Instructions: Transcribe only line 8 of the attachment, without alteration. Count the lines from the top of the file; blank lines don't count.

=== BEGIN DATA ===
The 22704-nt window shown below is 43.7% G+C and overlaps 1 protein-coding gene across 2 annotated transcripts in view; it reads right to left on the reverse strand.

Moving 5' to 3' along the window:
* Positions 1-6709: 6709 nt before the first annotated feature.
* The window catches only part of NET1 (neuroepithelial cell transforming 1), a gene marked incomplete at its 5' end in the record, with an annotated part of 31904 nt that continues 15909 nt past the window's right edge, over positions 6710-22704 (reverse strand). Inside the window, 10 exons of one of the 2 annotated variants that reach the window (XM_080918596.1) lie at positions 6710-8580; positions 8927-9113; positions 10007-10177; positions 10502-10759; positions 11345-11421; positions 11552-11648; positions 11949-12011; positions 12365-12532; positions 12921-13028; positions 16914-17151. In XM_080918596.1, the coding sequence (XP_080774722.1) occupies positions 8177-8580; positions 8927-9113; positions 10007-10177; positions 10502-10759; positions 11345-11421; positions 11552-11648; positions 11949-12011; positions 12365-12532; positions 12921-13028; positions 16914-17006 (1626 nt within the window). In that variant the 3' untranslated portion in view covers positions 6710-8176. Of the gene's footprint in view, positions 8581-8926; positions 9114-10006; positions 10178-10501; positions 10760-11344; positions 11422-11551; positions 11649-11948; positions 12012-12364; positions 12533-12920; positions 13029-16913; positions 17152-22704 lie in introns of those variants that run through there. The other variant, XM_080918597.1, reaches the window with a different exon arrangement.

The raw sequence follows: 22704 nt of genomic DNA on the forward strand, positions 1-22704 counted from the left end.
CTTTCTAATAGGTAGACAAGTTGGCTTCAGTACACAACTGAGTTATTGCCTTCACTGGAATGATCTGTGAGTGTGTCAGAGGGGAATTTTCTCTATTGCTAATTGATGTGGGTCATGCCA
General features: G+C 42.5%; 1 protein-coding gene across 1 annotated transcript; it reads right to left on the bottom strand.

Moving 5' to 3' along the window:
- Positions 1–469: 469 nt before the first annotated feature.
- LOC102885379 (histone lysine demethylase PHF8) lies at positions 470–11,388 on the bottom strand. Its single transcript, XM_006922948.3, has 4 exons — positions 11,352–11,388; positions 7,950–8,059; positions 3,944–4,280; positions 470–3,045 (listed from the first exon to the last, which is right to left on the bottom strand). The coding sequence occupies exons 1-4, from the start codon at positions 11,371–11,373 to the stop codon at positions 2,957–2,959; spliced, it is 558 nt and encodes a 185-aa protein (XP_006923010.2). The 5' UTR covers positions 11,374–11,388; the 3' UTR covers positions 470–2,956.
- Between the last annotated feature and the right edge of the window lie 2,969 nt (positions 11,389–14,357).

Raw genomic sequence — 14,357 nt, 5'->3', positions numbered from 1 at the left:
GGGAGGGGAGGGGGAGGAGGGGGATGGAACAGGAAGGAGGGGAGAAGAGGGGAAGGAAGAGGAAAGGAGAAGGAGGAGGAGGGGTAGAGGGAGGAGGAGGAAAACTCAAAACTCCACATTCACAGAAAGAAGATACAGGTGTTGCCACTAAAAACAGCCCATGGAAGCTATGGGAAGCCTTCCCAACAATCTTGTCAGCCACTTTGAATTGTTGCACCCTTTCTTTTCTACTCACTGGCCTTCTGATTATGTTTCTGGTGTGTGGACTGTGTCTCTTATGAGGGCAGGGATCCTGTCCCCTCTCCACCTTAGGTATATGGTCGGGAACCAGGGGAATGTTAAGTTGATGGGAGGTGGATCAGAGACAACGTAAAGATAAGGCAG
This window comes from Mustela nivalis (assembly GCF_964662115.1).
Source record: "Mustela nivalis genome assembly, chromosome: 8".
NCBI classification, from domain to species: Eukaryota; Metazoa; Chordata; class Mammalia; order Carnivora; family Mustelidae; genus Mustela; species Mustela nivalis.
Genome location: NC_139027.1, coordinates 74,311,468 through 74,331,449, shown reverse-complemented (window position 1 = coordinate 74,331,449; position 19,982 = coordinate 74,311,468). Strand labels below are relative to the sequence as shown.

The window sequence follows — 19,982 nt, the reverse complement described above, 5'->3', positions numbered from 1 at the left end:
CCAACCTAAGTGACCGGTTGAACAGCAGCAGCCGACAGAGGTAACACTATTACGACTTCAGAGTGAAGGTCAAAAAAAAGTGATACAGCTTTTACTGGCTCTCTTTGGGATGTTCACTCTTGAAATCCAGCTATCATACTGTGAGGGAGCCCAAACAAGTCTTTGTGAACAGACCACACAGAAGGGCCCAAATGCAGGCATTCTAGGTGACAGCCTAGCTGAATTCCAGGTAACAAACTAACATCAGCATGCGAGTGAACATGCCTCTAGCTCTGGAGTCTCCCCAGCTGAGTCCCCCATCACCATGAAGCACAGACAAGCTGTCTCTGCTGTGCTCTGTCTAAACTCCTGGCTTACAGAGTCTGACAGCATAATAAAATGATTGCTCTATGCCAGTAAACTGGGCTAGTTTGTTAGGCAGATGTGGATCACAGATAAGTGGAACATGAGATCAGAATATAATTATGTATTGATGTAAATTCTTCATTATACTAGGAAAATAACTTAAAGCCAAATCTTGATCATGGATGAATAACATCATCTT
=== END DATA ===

Moving 5' to 3' along the window: